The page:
A building using emoji as modern gargoyles by Attika Architekten

A building using emoji as modern gargoyles by Attika Architekten
[Amersfoort] Netherlands
metalocus, DANIEL MADERA
Plein Rond de Eik by Attika Architekten. Photograph © Bart van Hoek, Attika Architekten.
The architecture has always used ornamentation to decorate, enliven even a way to inform. The Greeks favored caryatids, Gothic designers embraced gargoyles, and the Art Deco era saw the rise of pyramidal motifs. A little more recently, historically speaking, Michael Graves summoned the Seven Dwarves to hold up the pediment of the Team Disney Building. Emoji are going to be some of the most recognizable icons of the 21st century, says architect Changiz Tehrani, which is why he decided to cast 22 of them in concrete and use them as decoration for a building in the Dutch city of Amersfoort.
Tehrani, who works in Attika Architekten, pulled each of the 22 happy, sad, laughing, and other faces directly from the library of emoji in his favorite texting app, Whatsapp. He selected only faces emojis, for their expressiveness and consistency. “They are really strong, recognizable shapes,” he says. “You recognize them immediately.” There’s no specific order to their appearance on the building, but Tehrani,  did choose to place the surprise emoji at the very top of the building.

Construction on the building finished in 2015, but commercial occupation only began last summer, with official pictures published last month. The reaction has been uniformly positive, says Tehrani, though he admits he never asked older residents of Amersfoort what they thought of the construction. “I don’t know if older people recognize the emoji,” he says. “But if you have a smartphone, you will have seen them.”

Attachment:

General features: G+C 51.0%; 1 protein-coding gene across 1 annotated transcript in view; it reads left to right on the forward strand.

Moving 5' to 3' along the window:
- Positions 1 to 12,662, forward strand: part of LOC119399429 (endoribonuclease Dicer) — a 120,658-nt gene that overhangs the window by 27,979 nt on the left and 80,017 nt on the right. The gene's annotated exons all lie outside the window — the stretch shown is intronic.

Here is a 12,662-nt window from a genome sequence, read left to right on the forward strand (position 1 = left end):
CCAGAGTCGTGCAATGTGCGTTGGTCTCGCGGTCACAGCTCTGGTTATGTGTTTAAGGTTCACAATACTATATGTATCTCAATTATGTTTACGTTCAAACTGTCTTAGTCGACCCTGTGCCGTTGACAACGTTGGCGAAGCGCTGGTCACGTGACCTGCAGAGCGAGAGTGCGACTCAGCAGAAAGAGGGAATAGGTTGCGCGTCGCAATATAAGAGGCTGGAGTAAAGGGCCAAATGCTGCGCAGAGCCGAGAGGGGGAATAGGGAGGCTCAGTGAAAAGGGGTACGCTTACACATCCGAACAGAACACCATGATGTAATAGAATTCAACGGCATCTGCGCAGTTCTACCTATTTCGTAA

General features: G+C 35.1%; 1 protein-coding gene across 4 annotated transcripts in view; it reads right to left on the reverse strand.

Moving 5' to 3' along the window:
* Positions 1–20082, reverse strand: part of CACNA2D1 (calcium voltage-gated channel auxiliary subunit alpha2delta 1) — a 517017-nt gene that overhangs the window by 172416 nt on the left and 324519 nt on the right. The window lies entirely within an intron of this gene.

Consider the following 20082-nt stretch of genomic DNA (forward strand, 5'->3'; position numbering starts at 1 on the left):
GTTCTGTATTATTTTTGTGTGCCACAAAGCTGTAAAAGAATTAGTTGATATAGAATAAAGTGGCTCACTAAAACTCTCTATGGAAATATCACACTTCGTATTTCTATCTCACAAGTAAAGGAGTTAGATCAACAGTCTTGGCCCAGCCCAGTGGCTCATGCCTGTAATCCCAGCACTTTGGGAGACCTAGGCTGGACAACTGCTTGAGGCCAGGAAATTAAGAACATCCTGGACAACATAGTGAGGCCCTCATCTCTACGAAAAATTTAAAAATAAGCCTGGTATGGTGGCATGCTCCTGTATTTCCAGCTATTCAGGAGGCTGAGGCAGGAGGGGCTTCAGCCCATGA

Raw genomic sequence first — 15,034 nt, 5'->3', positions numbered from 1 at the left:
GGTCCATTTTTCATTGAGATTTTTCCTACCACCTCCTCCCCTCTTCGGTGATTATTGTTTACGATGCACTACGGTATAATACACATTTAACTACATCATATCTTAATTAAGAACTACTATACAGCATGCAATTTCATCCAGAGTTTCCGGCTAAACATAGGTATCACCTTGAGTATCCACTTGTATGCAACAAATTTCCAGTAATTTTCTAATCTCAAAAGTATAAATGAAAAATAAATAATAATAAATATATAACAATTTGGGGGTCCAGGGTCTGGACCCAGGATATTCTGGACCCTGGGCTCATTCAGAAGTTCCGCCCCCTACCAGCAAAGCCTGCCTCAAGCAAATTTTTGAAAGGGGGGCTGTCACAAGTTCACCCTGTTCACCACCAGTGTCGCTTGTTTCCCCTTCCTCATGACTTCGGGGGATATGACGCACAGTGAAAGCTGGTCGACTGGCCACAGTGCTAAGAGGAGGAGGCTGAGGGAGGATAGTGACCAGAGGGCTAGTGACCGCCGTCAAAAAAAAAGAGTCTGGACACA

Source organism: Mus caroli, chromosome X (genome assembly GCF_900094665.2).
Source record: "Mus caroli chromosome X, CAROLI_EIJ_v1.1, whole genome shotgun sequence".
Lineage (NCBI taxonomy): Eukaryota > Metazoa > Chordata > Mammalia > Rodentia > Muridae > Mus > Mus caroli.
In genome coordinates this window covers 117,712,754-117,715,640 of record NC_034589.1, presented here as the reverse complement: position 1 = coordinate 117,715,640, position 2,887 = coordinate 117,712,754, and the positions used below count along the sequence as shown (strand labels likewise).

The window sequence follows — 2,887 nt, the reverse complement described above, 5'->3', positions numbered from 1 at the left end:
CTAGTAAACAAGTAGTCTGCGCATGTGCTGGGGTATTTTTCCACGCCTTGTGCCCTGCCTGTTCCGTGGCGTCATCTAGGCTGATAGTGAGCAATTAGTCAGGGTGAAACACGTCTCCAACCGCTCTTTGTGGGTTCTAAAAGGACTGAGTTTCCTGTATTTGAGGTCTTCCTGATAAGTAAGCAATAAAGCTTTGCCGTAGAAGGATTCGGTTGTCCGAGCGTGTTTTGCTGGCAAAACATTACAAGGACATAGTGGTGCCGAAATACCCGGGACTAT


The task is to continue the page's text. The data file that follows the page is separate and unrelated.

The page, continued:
Although the severe dogma of Modernism all but required architects to shun ornamentation, it enjoyed a comeback of sorts with postmodernism and its classical motifs. Still, most contemporary building embellishments consist of abstract details, such as the latticed bronze screen that David Adjaye added to the new National Museum of African American History and Culture, or the more classical ornamentation Robert A.M. Stern used in the new Museum of the American Revolution. As to the use of emoji, everyone has an opinion. Although some have responded with crying or wink,
many architects say angry.

Description of the project by Attika Architekten

The center of Vathorst is characterized by a vibrant mix of features that stand on an original, landscape ribbon. Attika Architekten is responsible for the Master Plan of the Center of Vathorst (2004) and the design of a part of the 1st phase (2009).

The construction of the 2nd phase creates a more fully-fledged mall, matching the size of Vathorst. Shops, restaurants and apartments provide a cozy square that seamlessly connects to the already existing part of the shopping center. The expansion consists of two building blocks, of which the grand next to shops in the square includes a 2000 m2 supermarket. Above, 23 apartments have been placed along the contour so that they form square and street walls. The architecture has a tight grid of masonry dams and concrete tires that are prohibited at the hubs. In deep nines there are frames that sometimes serve as a French balcony, fitted with a fencing designed by Attika Architekten. This fence is found as a balustral partition along the galleries and stairs.

The architecture skips to the opposite building block, which is central to the axis of the mall. A clock on the facade and 22 emoticons are right to this particular position. Attika Architekten also designed public space. A blonde floor with ceramic vowels forms the square where an old oak plays the main role. Typical Amersfoort strawberries make the square free from car traffic.

Attika Architekten
BPD Amersfoort / Stable Internationa
2000m² super market, 500m² retail area,
23 apartments
Structural engineer
Van de Laar
Stable International
Heijmans/ Dura Vermeer
Leeghwater, Amersfoort


Changiz Tehrani. HTS Amsterdam (2002), TU Delft Architectuur (2010). Founder of the Attika Architekten studio. A fan of travel, ancient cultures and modern architecture in Indonesia, Mexico and his native Iran. Changiz controls the design process from the start with complex BIM models. He previously worked for Jo Coenen & Co. Architekten.